Zeman set for another controversial stint as Czech president

Zeman set for another controversial stint as Czech president
By Tim Gosling in Prague March 10, 2017

Milos Zeman officially announced on March 10 that he will seek re-election as Czech president in a vote in January 2018.

The outspoken veteran of Czech politics is the most popular politician in the country by far, and will face little serious challenge in his bid to remain in Prague Castle for another term. That will leave him free in the coming months to wield his popularity to influence parliamentary elections due in October.

Zeman, who sat in the prime minister’s chair in the 1990s and 2000s for the Social Democrats (CSSD), was elected to the largely ceremonial role of president in the first direct vote for the post in 2013. He has since raised his appeal - largely amongst older and rural voters - with a consistent stream of crude populist controversy. The head of state regularly rails against migrants and liberals, and is proud of having been an early supporter of Donald Trump’s drive into the White House.

He has also successfully usurped foreign policy, and is often quoted by international media despite his views being opposite to those of the government, which is formally in charge. Most notably, he has sided with Russia in its stand off with the West. He has also infuriated many at home by pushing for the favours of Chinese investors, while dismissing human rights or issues such as Taiwan.

It is his appeal with voters in a country notoriously suspicious of politicians that allows the head of state to enjoy such privilege. A wily operator, Zeman’s announcement that he will run for another term puts him in position to mediate in the upcoming general election. The president first announced his decision on the evening of March 9 at a “private” event attended by 1,000 supporters that was widely advertised more than a month in advance.

"I hope to win another five years at the forefront of free people with their own mind, own conscience and self-esteem,” Zeman told the crowd, according to state news channel CT24. “I would not want to be defeated by those who cannot speak their own opinion, and wrap themselves in political correctness, and have the charisma of a jar of pickles.”

Zeman is usually sure to hint at earthy, everyday staples of Czech life, a tactic that has helped him split the electorate. His appeal to the older generation and less affluent is matched by the hatred and embarrassment he provokes in the major cities.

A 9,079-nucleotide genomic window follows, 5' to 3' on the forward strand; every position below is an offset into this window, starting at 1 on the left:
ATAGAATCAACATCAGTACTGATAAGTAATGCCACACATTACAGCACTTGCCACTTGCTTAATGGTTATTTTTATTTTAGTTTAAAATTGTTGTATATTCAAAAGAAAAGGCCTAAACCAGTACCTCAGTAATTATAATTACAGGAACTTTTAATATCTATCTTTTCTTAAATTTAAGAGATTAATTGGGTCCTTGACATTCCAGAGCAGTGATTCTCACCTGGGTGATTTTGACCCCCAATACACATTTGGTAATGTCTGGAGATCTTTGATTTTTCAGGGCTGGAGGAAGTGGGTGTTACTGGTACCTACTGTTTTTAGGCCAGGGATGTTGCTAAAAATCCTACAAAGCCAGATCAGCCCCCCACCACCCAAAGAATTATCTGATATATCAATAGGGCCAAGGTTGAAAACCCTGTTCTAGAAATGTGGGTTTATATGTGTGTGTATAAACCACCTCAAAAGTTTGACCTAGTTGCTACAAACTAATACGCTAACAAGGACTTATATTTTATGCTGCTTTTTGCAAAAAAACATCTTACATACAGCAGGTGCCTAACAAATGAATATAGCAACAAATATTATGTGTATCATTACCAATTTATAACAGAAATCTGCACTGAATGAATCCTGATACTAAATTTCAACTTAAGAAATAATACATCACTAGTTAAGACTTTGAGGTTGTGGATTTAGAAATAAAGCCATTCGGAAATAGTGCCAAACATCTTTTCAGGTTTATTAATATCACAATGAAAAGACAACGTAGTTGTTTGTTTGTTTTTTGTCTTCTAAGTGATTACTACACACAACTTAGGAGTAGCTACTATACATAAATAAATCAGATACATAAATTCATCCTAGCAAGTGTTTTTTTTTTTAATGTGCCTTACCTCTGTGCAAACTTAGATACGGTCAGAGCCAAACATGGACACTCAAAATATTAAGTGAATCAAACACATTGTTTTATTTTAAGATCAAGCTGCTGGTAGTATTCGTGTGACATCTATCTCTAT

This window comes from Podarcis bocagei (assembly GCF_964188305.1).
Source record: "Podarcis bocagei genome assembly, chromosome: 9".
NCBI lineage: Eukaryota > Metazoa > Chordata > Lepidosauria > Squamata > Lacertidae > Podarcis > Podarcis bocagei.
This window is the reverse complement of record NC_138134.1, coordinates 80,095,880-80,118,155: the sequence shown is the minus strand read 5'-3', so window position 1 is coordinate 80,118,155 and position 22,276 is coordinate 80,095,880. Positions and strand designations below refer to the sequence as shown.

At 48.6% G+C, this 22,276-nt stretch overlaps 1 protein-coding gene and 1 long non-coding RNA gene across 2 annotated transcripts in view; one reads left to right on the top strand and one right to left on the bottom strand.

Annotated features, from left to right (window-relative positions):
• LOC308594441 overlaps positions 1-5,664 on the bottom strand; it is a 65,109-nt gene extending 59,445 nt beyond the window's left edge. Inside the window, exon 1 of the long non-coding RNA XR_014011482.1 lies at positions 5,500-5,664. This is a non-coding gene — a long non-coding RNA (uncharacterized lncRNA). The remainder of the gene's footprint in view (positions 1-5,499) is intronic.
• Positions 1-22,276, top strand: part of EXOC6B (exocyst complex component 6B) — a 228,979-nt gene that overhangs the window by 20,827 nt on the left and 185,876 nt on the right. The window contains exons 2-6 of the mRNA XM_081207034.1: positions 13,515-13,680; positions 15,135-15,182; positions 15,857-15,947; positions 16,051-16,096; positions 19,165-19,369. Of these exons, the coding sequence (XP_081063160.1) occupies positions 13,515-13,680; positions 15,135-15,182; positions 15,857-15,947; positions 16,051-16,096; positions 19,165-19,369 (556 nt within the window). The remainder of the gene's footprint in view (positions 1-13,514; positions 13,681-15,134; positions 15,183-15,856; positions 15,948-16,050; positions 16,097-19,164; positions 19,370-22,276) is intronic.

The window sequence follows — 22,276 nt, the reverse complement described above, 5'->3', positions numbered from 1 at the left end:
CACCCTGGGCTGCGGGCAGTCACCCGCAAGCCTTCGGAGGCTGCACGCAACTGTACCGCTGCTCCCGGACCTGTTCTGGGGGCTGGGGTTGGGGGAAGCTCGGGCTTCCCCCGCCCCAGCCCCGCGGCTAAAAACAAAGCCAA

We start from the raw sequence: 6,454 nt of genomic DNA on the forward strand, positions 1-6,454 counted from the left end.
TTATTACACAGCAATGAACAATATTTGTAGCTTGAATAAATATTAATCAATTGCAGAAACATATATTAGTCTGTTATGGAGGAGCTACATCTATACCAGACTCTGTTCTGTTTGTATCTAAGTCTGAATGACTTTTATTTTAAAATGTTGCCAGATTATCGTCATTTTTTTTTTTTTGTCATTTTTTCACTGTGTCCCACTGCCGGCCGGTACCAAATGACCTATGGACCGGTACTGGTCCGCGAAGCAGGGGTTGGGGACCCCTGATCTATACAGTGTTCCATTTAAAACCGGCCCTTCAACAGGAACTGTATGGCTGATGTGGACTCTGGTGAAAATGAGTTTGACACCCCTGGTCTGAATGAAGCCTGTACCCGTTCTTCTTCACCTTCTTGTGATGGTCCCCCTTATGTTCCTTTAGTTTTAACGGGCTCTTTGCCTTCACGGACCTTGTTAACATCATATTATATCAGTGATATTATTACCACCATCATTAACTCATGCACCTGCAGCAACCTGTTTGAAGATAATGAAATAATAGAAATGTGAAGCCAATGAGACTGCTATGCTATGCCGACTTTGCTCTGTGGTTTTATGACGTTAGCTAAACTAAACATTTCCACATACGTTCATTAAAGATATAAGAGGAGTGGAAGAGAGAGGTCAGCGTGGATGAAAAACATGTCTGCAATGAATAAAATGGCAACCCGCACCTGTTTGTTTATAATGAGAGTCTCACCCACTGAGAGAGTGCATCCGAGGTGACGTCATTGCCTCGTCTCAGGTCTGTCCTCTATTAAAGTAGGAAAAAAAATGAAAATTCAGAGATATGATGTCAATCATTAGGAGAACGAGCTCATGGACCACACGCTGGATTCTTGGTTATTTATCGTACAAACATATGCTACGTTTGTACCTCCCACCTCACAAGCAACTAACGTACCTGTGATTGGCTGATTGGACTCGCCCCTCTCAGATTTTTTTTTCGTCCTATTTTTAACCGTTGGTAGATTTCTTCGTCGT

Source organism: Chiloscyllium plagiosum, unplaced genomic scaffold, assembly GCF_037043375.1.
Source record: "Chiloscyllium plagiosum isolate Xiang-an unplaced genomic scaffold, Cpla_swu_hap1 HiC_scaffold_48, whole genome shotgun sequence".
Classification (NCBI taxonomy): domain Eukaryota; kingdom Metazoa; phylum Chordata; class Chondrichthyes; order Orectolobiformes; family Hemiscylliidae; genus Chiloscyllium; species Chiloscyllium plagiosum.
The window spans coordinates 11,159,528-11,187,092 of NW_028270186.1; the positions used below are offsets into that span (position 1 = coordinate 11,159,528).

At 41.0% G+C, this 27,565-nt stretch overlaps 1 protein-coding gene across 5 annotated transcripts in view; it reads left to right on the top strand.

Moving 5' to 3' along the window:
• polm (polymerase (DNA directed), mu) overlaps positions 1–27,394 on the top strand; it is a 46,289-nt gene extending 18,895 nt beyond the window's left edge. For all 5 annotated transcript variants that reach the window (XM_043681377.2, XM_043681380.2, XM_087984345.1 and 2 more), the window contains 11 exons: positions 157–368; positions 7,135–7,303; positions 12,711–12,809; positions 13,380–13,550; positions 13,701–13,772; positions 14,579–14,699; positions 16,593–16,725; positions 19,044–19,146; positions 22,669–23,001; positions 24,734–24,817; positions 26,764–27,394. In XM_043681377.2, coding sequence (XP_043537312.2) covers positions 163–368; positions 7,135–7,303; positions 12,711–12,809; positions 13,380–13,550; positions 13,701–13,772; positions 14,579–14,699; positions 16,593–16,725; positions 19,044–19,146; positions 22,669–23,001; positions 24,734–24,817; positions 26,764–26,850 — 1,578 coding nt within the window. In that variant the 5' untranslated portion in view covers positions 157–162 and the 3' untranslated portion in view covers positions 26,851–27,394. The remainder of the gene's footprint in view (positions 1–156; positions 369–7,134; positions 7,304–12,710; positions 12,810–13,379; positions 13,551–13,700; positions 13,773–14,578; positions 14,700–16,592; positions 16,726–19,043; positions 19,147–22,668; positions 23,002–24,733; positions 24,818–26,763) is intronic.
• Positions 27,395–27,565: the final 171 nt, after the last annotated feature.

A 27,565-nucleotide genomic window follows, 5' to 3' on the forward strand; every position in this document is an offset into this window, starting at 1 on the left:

That's the result of a deliberate strategy. Zeman has spent the last five years extolling the virtues of the “Czech pub”, and condemning the liberals that prowl the “Prague café”.

Party leaders have found it impossible to resist, and have been adopting similarly populist stances.

The CSSD, current coalition leader, is struggling in the polls, with support having dropped to the mid-teens. Prime Minister Bohuslav Sobotka now faces a conundrum. He needs to try to attach his party to Zeman to utilise his popularity, but there are years of bad blood, and the president retains a strong influence inside his former party. Inviting Zeman back inside the CSSD only threatens to make Sobotka’s position at the head more precarious.

The prime minister is vulnerable because the CSSD lags coalition partner Ano by around 10 points. Billionaire Finance Minister Andrej Babis has met regularly with Zeman in recent months, and the pair have made it plain that they could seek to create a loose union in a bid to boost one another’s popularity.

The pair represent the contradictory nature of Czech politics, which tends to guard against the extremes of populism witnessed elsewhere in the region and worldwide. Despite his attacks on the "liberal elite" Zeman is staunchly pro-EU in a country of eurosceptics. Babis is a populist whose biggest boast from his four years in government is to tighten spending to produce a record surplus last year.

What concessions Babis, who looks set for the prime minister's seat after October, may be asked to make if Zeman is to help him build a new government that omits the CSSD are unclear. The Czech political scene is very fragmented, and Babis is wary of teaming up with the communist KSCM, which is a potential kingmaker but has been kept out of government since the collapse of the regime in 1989.

Zeman will visit Trump in the White House in April. Babis will accompany him, as will Interior Minister Milan Chovanec, who has been pressing his name into the headlines in recent months with a series of controversial populist calls.

He wants Czech gun owners to be allowed to use their weapons in the event of a terrorist attack, and for Prague to ignore the EU to open independent talks with the UK over Brexit.

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